September 7, 2011


Bill Matteson
Uptown Chicago History Correspondent

Every kid had his own crystal set to listened to the radio, no power source required , all I would have to do is ground it to the radiator. and it worked. I could never figure out why?
Today I try to explain what a radiator is, to the Grandkids.

Comic books were legal tender on Kenmore, and wealth was measured by how many comic books you had. We all had stacks of Comics about three feet high, we would meet three days a week for Comic book trading. comics with a cover on were worth three with out a cover.
Always some Idiot Do Gooder would try to get comic books off the street because it was leading the youth of America to a life of crime or would lead us into homosexuality , Captain America and Bucky, Batman and Robin, etc, Even at an early age we just figured there were a lot of adults with to much time on their hands.

Of course marbles , YoYo's and Tops were part of our treasure trove
the Jack Knife was always a major part of every boys things, it was almost a right of passage when reaching a certain age, to get a pair of "Lumberjack Boots"
These boots had a built in snapped pocket that held your jack knife, Our teachers thought nothing of our sharping pencils with our knives
"Try that today and there will be the SWAT Team and a school lockdown"

Model Air Planes
Father and Son Shoe Stores, gave you a model air plane, if you bought a pair of shoes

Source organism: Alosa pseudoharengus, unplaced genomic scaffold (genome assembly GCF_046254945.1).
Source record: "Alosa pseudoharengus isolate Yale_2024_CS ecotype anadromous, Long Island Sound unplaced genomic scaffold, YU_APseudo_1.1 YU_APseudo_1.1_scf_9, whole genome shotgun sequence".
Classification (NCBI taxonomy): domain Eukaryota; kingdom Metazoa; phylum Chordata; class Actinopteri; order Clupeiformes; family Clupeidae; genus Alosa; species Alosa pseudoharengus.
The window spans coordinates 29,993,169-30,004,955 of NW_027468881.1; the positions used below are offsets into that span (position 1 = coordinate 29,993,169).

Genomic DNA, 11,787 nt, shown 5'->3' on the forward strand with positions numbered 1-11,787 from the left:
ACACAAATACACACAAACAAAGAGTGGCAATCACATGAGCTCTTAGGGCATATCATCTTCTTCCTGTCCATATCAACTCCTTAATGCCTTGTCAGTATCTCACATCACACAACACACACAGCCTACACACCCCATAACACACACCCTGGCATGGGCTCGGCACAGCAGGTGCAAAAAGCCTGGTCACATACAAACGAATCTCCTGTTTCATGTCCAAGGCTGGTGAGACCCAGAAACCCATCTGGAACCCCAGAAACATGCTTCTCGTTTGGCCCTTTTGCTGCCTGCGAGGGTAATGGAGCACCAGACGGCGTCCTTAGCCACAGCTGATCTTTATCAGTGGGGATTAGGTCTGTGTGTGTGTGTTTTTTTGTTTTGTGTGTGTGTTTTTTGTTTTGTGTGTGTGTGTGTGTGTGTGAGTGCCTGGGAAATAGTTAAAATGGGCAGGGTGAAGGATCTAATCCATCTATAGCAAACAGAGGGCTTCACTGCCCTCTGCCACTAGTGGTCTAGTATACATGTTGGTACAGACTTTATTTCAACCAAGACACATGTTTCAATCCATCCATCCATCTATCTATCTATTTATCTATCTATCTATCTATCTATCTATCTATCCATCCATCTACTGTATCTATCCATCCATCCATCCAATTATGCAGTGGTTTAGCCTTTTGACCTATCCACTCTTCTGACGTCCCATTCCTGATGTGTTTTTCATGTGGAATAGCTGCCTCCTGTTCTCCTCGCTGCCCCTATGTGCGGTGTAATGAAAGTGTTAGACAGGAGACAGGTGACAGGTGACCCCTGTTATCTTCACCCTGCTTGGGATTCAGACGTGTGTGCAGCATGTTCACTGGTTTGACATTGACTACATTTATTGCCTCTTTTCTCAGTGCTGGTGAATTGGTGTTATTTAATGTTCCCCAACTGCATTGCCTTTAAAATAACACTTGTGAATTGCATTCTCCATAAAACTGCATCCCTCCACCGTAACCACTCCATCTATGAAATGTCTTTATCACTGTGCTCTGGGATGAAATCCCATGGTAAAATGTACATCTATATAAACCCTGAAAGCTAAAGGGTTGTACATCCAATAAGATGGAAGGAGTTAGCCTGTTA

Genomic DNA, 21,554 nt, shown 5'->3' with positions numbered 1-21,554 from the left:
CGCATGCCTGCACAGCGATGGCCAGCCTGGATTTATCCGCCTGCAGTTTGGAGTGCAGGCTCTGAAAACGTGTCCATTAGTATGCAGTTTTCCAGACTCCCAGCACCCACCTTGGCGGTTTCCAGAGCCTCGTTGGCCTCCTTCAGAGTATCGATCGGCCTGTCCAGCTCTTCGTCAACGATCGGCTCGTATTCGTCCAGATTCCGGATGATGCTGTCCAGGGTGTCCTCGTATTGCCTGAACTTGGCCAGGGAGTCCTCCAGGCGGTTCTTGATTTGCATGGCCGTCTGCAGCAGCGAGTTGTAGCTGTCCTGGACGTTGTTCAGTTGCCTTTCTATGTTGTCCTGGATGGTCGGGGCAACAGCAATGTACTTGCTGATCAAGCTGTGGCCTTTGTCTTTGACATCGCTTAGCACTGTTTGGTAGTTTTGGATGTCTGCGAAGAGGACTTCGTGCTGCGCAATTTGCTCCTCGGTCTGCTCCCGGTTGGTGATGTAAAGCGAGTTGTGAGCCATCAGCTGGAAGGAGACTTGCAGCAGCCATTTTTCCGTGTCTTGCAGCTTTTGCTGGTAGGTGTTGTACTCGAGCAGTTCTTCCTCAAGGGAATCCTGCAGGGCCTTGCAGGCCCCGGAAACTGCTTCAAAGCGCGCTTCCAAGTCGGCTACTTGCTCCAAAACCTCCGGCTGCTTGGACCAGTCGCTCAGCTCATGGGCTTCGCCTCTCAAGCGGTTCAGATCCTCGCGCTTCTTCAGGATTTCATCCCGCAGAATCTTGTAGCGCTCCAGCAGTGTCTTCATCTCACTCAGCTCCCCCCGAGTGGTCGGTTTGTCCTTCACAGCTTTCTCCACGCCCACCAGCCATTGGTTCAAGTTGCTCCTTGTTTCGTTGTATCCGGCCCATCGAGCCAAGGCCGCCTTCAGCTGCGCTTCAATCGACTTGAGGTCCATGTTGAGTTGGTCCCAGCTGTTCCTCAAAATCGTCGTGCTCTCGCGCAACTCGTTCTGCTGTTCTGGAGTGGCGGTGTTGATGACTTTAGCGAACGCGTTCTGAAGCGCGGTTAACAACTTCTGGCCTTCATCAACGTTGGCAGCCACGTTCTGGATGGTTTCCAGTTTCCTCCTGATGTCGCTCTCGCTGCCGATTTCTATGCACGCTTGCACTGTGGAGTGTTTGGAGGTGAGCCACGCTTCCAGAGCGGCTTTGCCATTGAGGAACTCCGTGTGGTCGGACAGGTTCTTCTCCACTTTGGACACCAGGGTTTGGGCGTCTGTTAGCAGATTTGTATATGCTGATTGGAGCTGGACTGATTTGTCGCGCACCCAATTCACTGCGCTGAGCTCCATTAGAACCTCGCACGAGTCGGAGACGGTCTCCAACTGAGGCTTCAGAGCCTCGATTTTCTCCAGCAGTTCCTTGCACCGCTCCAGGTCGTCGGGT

So would Thom McCann
I would spend a month putting a model air plane together.
The kits, available at the time, were not the snap together plastic junk they sell today, it took real skill to make a model airplane.
the structures would be printed on a thin sheet of balsa wood including all the ribs, these were painstakingly cut out and glued together.
Rich kids had Xacto hobby knifes, but the kids on our street were lucky to find an old single edged razor blade.
Thin paper was stretched around the ribs and then "doped" then carefully heated with a candle to tighten it against the fuselage .
we could purchase all supplies in the hobby section of either Woolworth's or Kresges

It was powered by a rubber band and they flew pretty good, then after all that work we would power them up light the tail on fire and let them go and watch them crash and burn,

Today I haven't the slightest idea why we did that, but we did nevertheless
Back In the day we needed Batteries for flashlights only.


clarendon park said...

do you remember Ernie's hobby shop down the street from the Riviera theater, it was in the basement.

old guy said...

Oh Ya I remember Ernie's my friends and I used to go there on saturdays after we got paid from our part time jobs. It was always something we looked forward too.
Hey Bill your life in uptown wasn't
all that different than mine.
Trading comic books, building models. I once had the first issue's of the fantastic four and the silver surfer.
My buddies and I would pool our money so we could buy estes rockets and shoot them off at Clarendon park or the hill.

bill Matteson said...

Hey C P & old guy thanks for the feed back always great to hear from the boys for the hood
where did you guys live in uptown and when?
I think I'm a little older than you guys

clarendon park said...

lived right across the street from clarendon park, from 1957 to 1972, also other areas of uptown earlier

old guy said...

I lived in uptown from 1950 to
1976. I was the fourth of five generations to live at the same address a couple of blocks south of Clarendon park.
My family moved to uptown a couple of years and Im not sure what year but I do know it was before the Spanish American war because of some letters from family still in Germany. I still have family there so I'm in the neighborhood at least once a week.


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